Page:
Regarding college students, the temptation (and excuse from them), can be, “Well, they don’t have any experience, therefore they don’t have a track record.” I beg to differ. If you are having college student applicants, ask, “What have you been doing over the last four years?” Have they sought out internships? Have they started initiatives with their friends? If all they’ve been doing is going to class, studying, and hanging out with friends, then don’t hire them. Nothing teaches you like getting out there and getting your hands dirty.

Look for a Stable Personal Life.

This is very important. If your applicant does not have a stable and healthy personal life, their job requirements will not be given the attention that they need have in order for your organization to grow and succeed. Regarding stable personal lives, I’m not speaking of personal tragedies at home, or unforeseen and trying seasons. I’m speaking more about the personal lives that your applicant is living outside of the workplace. Are they disciplined? Are they out partying all the time? Is there constant drama between them and other people? A simple social media search can show you any red flags that may be there and tell you what type of personal lives they are living.

Does Their Heart Align with Your Mission and Vision?

This question does not equate with the belief that the applicant will want to spend the rest of his/her life here, but what this question does ask is, “Are you passionate about what we’re passionate about?” The answer to this question is found out clearest in either their confirmation or hesitation in responding to your mission and vision statements. Do they buy in to what you are doing? Are they passionate about what you’re doing? Do they have a legitimate desire to help you get to where you want to go? These are all great questions to ponder when assessing if their heart aligns with what you’re doing.
Once again, making new hires is never easy. There’s the constant tension of both excitement and stress in finding the next one who you’ll be adding to your team. The above tips are by no means the scientific structure of making the right hire, but my gosh they are a good start.

P.J. Simmons is the founder and director of Gospel Driven Entrepreneur and the host of the Gospel Driven Entrepreneur podcast. His heart is to equip entrepreneurs in connecting their faith to their work, intentionally engaging culture to bring about the kingdom of heaven on earth. P.J. lives in Atlanta, GA with his wife Ashley.

Culture Has to Come First

Culture Has to Come First

By: Danielle Wingate

 

“If your culture is horrible, your vision is irrelevant.” – Jenni Catron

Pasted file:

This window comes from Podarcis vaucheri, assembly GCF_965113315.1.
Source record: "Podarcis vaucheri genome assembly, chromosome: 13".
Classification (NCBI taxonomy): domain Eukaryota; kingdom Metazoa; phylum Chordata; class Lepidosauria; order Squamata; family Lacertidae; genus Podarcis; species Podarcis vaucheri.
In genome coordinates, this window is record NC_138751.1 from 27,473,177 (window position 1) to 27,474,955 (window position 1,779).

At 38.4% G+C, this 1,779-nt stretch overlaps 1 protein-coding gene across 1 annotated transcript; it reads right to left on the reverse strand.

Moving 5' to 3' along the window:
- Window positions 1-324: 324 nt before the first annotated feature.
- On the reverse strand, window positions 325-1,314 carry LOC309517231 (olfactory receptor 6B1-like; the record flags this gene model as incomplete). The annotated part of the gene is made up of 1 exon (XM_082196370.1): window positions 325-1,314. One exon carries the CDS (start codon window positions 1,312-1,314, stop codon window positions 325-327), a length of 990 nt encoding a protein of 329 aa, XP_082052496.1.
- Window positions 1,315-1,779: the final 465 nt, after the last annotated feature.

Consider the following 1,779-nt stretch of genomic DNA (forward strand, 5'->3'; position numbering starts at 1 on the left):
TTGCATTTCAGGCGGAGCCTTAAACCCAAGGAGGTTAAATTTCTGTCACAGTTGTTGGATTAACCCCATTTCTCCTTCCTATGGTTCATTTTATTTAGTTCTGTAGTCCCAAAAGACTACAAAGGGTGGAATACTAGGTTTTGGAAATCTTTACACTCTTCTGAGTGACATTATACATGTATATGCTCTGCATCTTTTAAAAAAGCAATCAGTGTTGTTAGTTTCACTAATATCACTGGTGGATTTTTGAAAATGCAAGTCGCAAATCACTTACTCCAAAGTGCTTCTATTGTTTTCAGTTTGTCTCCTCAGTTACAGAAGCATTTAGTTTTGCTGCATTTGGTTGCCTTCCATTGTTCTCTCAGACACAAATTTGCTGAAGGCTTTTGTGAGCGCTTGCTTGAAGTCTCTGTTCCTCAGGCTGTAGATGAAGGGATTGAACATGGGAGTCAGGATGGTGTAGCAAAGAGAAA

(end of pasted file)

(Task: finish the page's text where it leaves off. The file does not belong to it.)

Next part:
How many times have you walked in to an environment only to feel like something is off? Maybe you enter a room and there is relational tension.  No one has said anything about it, there are no signs pointing to it, but you sense it.  You begin to see and hear things that affirm it. Truth is, it’s quite challenging to focus on much else and furthermore, why would you want to stay?

Culture is similar.  You can’t touch it, there are rarely signs pointing to it to say who, what, why and how, but it is evident when you enter an environment.  How so? It’s in the posture that your team carries, the attentiveness as guests are around, the problem solving and serving, the ambition, the words used and the investment shared.  Our guests are going to walk in with fresh eyes and ears… they will pick up on everything that your team has been pressing on to mask on the back end. The hard work to “look and feel” great is there, no doubt, but I guarantee, it will be quite challenging for your guests to focus on much else.  Which as you can imagine impacts everything else.

Vision is a buzz words these days.  It’s pretty, enticing and essential to the end goal.  Your culture is the means by which you get there and the length of time.   Just as your church never arrives, neither should culture. It’s always growing, learning and evolving, asking the question, “how can we do this better?”  Your “this” is your team, your people.

What’s the next step?  

Busy probably doesn’t even describe how you feel most days.  Leaders, let me encourage you, the best thing you can do for yourself and your team is to clear your calendar for an afternoon or a day.  Partner with your fellow executive members or key leaders and talk through these five things:

1- Core Values– Are they clear and measurable?

2- Communication– what are the lines like?

3- Celebrations & Coaching– How do we respond when good things are done or opportunities are evident?

4- Team Building– what are we doing to help people grow in their relationships?

5- Investment– What are we doing to invest in our people personally & professionally? in that order.

To be an extraordinary leader, team and organization, we can’t afford not to build a strong foundation in culture.  It will be slow and clunky at first, you are turning a big ship, but starting is often the hardest part. So lead well, look at your calendar today, clear that time and invest in your culture to enable your vision to excel.

Danielle is passionate about creating and supporting systems that improve the guest experience from beginning to end.  She has been part of some amazing church staff teams and now spends her time supporting churches and leaders through consulting.  She is the founder of Catalyst Women, an online space to share stories and invite women to be the change.
Danielle lives in Seattle with her husband Chris, two kids and giant schnauzer.  She is a fan of any good local coffee shop and enjoys a vanilla latte with coconut milk!